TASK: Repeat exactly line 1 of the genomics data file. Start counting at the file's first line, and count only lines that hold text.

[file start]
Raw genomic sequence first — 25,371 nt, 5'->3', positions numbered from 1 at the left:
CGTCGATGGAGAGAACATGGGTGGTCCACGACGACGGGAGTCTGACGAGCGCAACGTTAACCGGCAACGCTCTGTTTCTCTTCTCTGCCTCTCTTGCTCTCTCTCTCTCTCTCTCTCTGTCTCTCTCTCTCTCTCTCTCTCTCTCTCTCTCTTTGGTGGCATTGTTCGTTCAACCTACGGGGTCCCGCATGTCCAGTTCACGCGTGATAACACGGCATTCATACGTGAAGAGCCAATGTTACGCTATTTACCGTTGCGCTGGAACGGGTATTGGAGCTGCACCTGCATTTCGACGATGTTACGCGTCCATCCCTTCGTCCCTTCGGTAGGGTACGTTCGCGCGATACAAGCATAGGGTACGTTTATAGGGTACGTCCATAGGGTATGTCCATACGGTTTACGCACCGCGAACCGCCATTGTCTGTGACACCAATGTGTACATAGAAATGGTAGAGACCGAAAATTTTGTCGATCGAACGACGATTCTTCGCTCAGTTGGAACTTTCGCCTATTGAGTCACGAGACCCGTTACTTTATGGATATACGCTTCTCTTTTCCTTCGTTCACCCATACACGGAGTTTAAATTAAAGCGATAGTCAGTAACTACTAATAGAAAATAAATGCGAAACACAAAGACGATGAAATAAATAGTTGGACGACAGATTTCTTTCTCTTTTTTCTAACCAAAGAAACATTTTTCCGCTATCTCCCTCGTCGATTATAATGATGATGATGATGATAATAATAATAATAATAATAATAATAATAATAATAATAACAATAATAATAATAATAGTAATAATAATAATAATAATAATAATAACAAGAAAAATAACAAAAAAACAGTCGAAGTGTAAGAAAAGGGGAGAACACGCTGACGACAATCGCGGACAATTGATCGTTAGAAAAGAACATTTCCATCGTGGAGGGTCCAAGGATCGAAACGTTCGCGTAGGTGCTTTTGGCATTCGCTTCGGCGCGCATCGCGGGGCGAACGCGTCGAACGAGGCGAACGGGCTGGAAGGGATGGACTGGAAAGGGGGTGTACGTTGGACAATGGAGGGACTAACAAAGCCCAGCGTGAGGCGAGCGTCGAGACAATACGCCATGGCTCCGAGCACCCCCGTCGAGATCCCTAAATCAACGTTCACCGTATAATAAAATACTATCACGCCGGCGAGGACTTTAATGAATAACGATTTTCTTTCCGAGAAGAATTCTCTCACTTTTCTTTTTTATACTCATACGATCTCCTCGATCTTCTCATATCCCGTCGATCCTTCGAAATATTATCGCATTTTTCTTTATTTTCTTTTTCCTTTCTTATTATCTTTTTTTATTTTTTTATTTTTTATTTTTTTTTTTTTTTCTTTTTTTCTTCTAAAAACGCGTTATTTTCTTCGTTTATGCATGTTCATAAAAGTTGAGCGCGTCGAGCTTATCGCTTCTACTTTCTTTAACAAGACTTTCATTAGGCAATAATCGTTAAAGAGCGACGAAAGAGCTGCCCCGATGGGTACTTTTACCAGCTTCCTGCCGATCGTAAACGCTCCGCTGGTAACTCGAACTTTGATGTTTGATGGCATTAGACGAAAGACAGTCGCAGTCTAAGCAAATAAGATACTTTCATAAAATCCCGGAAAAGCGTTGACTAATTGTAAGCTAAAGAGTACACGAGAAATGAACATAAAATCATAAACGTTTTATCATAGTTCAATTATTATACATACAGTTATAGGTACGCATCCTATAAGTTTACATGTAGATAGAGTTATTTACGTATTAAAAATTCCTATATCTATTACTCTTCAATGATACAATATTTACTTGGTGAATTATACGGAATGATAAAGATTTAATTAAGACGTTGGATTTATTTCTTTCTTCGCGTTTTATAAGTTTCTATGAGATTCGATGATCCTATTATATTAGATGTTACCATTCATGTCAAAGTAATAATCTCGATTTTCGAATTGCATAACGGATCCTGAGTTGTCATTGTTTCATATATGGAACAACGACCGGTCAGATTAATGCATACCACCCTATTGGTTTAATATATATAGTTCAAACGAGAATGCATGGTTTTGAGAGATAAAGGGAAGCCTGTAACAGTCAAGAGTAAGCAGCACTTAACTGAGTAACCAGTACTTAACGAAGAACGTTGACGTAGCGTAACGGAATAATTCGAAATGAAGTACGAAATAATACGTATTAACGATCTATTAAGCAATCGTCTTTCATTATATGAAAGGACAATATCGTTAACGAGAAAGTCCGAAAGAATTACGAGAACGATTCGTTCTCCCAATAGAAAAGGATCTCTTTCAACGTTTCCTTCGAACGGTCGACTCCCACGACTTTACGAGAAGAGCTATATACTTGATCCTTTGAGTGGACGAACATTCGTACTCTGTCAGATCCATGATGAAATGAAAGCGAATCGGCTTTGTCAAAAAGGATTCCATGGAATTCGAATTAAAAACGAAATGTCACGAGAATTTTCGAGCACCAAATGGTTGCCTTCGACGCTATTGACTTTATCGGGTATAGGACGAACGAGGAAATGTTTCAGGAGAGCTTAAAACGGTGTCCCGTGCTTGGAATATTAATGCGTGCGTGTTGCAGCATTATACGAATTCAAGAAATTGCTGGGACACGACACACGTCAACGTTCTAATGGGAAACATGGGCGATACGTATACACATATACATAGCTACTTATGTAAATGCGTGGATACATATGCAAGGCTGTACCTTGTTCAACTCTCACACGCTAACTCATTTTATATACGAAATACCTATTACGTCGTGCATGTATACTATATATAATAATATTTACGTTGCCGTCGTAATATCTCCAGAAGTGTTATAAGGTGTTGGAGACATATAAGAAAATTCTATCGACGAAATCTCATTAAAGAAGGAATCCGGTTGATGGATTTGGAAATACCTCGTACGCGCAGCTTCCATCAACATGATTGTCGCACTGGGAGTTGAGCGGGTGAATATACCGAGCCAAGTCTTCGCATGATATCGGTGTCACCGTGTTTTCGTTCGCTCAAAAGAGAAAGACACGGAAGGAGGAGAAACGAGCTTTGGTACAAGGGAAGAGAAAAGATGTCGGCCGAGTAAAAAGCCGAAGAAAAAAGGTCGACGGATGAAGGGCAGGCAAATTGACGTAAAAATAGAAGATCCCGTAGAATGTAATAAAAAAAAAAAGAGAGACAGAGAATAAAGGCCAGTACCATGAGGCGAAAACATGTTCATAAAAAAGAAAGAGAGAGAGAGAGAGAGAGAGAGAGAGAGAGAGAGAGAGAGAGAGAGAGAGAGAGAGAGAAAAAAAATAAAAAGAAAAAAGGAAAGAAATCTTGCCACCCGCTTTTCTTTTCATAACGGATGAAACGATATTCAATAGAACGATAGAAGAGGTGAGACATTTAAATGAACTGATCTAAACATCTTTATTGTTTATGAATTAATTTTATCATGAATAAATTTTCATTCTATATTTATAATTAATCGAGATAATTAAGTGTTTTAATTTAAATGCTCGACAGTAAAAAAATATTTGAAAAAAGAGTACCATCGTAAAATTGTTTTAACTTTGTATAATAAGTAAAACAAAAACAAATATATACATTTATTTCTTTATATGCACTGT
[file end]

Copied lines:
Raw genomic sequence first — 25,371 nt, 5'->3', positions numbered from 1 at the left: